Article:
How Learn More’s learning systems analysis in the region is helping shape donors’ definition of success
In the past 20 years girls’ education has become a key strategic goal for bilateral international development donors. Yet directing resources to best use is challenging when girls’ attainment levels lag behind boys’ in so many countries, a challenge intertwined with too many other social issues to count. Indeed, FCDO and other institutions looking to prioritise girls’ learning are increasingly seeking specialised guidance to identify contexts where interventions can be most impactful.
Some key lessons learned from the research process:
– Comparative education research is essential not only to more targeted impact, but also to learning from other systems’ evolution and successes. Our analysis finds exceptional progress in gender parity over the years in South-East Asian schools, suggesting that FCDO’s most impactful work here may be lesson-learning.
– Learning systems analysis is challenging because it requires vastly different perspectives, from government policy down to instructional practice. While desk analyses are unable to capture what happens in the classroom, proxy variables such as student-to-teacher ratio can help provide clues. For instance, our research found that countries averaging fewer students per teacher tended to have relatively worse outcomes for girls.
– A more sobering finding is that the policies we analysed are ultimately less important than, or at least dependent on, prevailing cultural attitudes. Countries with the most restrictions on women’s freedom such as Afghanistan and Pakistan simply offer fewer opportunities for donor intervention.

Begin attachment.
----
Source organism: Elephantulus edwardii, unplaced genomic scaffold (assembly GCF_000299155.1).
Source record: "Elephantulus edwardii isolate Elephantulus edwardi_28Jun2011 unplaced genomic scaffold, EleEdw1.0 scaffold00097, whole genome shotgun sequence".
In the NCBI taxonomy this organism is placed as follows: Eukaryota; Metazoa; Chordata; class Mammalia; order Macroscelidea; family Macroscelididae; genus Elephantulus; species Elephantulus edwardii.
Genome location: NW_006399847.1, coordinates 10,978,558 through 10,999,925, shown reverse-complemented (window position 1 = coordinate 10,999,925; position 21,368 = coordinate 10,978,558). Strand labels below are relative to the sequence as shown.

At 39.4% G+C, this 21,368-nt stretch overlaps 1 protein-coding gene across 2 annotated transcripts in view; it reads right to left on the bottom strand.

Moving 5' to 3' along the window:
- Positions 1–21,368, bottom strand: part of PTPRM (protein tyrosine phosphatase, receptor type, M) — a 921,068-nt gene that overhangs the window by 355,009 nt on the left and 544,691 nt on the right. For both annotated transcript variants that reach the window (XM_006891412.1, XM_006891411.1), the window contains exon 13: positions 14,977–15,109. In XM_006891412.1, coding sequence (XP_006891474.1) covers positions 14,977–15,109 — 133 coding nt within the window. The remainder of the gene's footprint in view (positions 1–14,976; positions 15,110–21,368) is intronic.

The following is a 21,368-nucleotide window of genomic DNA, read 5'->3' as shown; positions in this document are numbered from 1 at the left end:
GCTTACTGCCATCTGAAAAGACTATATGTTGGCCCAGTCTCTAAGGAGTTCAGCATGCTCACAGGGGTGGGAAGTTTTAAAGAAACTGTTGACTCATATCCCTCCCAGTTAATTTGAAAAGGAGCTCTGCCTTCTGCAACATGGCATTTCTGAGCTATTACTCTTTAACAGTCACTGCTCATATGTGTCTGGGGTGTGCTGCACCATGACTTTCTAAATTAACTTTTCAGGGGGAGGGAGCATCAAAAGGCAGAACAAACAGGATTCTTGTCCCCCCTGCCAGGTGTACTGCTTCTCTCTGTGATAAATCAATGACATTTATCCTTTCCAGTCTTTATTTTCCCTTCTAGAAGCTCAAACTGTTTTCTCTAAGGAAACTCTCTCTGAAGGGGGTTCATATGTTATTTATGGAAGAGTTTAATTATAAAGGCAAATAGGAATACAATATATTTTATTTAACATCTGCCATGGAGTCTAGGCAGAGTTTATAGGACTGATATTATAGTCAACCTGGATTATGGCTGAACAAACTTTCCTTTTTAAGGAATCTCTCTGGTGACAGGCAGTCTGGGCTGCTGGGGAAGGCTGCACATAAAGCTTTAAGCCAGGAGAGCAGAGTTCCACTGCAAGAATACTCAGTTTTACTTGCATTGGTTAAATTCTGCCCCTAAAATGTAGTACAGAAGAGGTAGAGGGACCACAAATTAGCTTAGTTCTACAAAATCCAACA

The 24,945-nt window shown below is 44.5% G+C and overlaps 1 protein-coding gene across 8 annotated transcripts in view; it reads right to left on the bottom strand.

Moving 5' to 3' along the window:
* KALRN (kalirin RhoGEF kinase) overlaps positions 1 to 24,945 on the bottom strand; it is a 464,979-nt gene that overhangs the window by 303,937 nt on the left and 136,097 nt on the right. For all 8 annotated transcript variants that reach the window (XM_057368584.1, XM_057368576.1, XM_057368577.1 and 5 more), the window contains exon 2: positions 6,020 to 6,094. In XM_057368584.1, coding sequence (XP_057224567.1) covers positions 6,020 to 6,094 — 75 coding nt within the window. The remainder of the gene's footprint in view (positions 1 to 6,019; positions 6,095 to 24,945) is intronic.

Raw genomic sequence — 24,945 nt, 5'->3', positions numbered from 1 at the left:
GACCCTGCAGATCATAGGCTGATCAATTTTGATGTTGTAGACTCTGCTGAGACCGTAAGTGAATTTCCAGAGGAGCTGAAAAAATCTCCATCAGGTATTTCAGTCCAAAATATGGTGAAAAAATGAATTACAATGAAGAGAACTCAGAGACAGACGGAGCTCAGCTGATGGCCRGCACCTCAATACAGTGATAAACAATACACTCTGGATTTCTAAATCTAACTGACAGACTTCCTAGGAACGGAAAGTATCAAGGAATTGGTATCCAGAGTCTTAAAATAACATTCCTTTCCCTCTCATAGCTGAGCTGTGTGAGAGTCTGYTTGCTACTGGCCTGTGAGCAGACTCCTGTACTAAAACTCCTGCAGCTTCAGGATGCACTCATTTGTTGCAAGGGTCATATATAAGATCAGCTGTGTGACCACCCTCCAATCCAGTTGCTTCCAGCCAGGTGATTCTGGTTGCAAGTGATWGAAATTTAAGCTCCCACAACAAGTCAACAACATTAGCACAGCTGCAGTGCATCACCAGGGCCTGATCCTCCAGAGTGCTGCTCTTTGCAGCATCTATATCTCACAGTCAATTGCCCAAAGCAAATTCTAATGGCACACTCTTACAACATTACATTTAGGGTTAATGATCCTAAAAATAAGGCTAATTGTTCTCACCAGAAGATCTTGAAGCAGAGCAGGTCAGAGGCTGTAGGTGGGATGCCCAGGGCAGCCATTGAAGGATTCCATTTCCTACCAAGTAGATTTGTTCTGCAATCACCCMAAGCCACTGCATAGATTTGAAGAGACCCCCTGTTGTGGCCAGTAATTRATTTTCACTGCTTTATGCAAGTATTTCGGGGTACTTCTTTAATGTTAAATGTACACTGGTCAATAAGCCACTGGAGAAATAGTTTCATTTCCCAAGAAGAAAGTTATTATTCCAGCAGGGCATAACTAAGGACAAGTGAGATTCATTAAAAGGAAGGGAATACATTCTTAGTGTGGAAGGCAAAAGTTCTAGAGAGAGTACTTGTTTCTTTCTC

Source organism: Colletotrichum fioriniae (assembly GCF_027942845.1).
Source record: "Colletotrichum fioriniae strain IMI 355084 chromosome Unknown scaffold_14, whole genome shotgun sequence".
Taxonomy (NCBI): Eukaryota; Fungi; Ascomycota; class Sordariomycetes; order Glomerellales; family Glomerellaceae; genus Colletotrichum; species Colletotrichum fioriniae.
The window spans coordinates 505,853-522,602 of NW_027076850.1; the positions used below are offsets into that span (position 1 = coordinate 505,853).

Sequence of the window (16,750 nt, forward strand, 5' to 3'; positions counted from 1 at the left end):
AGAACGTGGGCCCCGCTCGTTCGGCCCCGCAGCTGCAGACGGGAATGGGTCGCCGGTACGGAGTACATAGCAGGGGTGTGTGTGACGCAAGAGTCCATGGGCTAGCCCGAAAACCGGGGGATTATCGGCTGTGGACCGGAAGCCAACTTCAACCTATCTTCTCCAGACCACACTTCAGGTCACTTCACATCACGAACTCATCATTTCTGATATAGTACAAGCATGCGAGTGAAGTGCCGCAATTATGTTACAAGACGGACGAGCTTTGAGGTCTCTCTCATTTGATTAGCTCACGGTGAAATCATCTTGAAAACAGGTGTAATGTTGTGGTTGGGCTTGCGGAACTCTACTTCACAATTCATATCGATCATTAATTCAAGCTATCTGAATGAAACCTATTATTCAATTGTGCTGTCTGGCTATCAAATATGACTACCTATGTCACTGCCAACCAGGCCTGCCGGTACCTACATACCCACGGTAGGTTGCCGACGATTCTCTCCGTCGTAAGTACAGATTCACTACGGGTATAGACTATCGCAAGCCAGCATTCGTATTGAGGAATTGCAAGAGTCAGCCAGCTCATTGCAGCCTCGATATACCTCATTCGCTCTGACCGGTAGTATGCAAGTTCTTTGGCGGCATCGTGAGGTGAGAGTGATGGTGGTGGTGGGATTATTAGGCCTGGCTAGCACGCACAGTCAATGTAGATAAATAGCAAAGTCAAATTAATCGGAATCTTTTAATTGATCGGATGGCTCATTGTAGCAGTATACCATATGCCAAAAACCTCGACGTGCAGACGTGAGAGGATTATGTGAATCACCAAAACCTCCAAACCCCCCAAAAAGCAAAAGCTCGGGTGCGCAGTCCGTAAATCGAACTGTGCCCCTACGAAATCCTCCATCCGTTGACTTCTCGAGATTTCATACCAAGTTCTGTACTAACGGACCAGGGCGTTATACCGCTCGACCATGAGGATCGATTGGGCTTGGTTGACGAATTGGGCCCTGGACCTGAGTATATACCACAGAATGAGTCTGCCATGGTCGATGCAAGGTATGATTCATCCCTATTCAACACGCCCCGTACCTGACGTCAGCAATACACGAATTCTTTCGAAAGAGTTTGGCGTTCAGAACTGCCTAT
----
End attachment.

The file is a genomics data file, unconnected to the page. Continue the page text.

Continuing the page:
– Shared frameworks for learning systems analysis are crucial to building broader conversations around systemic change. By grounding our work in the RISE Framework, we were able to formulate findings in language that could be seamlessly integrated into FCDO’s decision-making processes. More theoretical work like this is needed to encourage conversations at the systems level.
– It is not always clear what successful learning outcomes for girls look like. In some countries girls’ enrolment is higher than boys, despite scoring lower on PISA tests. Elsewhere boys were less likely to attend university but more likely to enter the labour market later on. When setting desired outcomes for their programming, donors must choose between competing dimensions of success.
Please find the research here